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Writing In the Mission (3: Gospels)

2011-06-23 5 min read Fiction marco

*[This is part 3 of a series of blog posts about writing* In the Mission.]

I will innocently admit: the first time I read the Gospels as a “novel,” I was horrified. The story had giant holes, contradicted itself here and there, and seemed to veer towards the end with no sense and rhyme. Instead of having the giant hulk of artistic accomplishment of the Torah, this seemed an amateur effort at best. The language was poor, the connection between sentences even worse, and the logic of the story was somewhat haphazard.

Since I do not want to give away what is one of the most important pieces of the plot, I will talk about a somewhat similar problem. The Gospel of Mark, which is now recognized as being probably the oldest of the four, presents one particular set of events in a very strange light, and some people have tried to explain that strange light in… let’s say, unconventional ways.

Here is the story: when Jesus is arrested in Gethsemane (one of the most dramatic scenes in the plot line), Mark mentions (14:51-52) an unknown (to the reader) “young man,” who is wearing nothing but a linen garment (of the kind used to clothe corpses, apparently). When he is about to be seized, he takes off the garment and runs away naked. Presumably, the captors were trying to pull him by the cloth.

What is odd is that this young man is never mentioned before, nor after. That is, except in Mark 16:5, when the disciples enter Jesus’s tomb and a young man dressed in white appears. Same word, same strange clothing. This young man is traditionally interpreted as an angel of God, unlike the first one.

Now the really odd thing: one passage in Mark deals with an entry into Jericho that is followed by an immediate exit. Mark 10:46: “They came to Jericho. As he and his disciples and a large crowd were leaving Jericho, Bartimaeus son of Timaeus, a blind beggar, was sitting by the roadside.”

One would think that this is just poor storytelling, but a professor Morton Smith claimed to have found a letter quoting from a Secret Gospel of Mark that pretty much neatly tied these three passages together: the naked man had been with Jesus in Jericho, that passage had been torn out for patent homosexual tendencies, but the one where he shows up in Gethsemane had been kept.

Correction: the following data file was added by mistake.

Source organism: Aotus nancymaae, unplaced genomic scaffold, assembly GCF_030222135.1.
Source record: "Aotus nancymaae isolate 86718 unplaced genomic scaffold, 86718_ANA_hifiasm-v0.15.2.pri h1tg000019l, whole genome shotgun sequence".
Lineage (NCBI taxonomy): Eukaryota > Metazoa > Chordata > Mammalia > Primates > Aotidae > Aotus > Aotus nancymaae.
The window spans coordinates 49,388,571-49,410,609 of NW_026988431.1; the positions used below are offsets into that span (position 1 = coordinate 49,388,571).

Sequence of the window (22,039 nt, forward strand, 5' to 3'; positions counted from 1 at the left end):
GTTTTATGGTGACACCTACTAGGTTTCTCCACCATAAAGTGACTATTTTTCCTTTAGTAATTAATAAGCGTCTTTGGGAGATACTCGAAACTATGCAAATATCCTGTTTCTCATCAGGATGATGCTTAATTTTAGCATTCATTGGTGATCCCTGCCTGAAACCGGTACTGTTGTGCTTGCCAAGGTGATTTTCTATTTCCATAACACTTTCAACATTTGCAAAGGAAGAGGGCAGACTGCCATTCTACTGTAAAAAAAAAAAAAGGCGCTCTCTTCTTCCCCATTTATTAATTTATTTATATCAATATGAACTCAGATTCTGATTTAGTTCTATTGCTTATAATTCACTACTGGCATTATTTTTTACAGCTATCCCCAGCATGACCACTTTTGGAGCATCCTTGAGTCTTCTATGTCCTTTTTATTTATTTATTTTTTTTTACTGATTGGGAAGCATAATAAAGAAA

You can read the whole story with details on the Wikipedia page for Secret Gospel of Mark. I find the whole story a but preposterous, but I like the way Professor Smith looked at the Gospels, with the eye for story-telling.

What, I thought, if the stories hadn’t been simply poorly told, but if there was something behind the poor story telling? What if the stories made perfect sense to the original readers, but that the original meaning had been lost? I started reading the stories more and more, trying to find the logic behind them, trying to connect the dots, and I found the treasures I was looking for.

At the same time, reading the stories with an eye for continuity and logic made me look at Jesus differently. I started understanding the (disputed) Gandhi quote: “I like your Christ. I do not like your Christians. Your Christians are so unlike your Christ.” The Jesus that emerges from the Gospels is not the leader of the religion we call Christianity. That religion is interested in a lot of things, but not much of those matches with what the founder cared about.

So I decided to go about it in a rational fashion: if I had been a first century inhabitant of the Eastern Mediterranean, what would the stories have meant to me?

I started learning about the Gospel text: current theories of who wrote it, when, and what documents they could draw upon. How the Gospels we have now came into being, when they were declared the word of God, and who did that. I learned that there are dozens of other Gospels, many of them lost, probably forever. I learned there is a Gospel (of Thomas) that was lost for almost 2000 years and found just a few decades ago.

All of that combined to tell a powerful story. It wasn’t so much the story of Jesus, but the story of the people that followed him, of the ones that kept the fire going when the Man who started it all was gone. Jesus was in their midst, for sure, but their struggle was not His struggle.

As I realized this was the case, the original story changed into something more powerful, the description of a religion we have long lost, as remembered by the original members when they were an embattled, tiny group that had run afoul of the mightiest empire in the world.

Once the layers of worship that had been piled on top of the text for 2000 years were gone, a new light shone through, revealing something I hadn’t been able to see before. Just like I was shocked by the renewed and restored paintings in the Sixtine Chapel, I found that the new religion I was reading about was so very different, even opposite, of the Christianity we know.

I felt I needed to write that down. And the first version of In the Mission was born.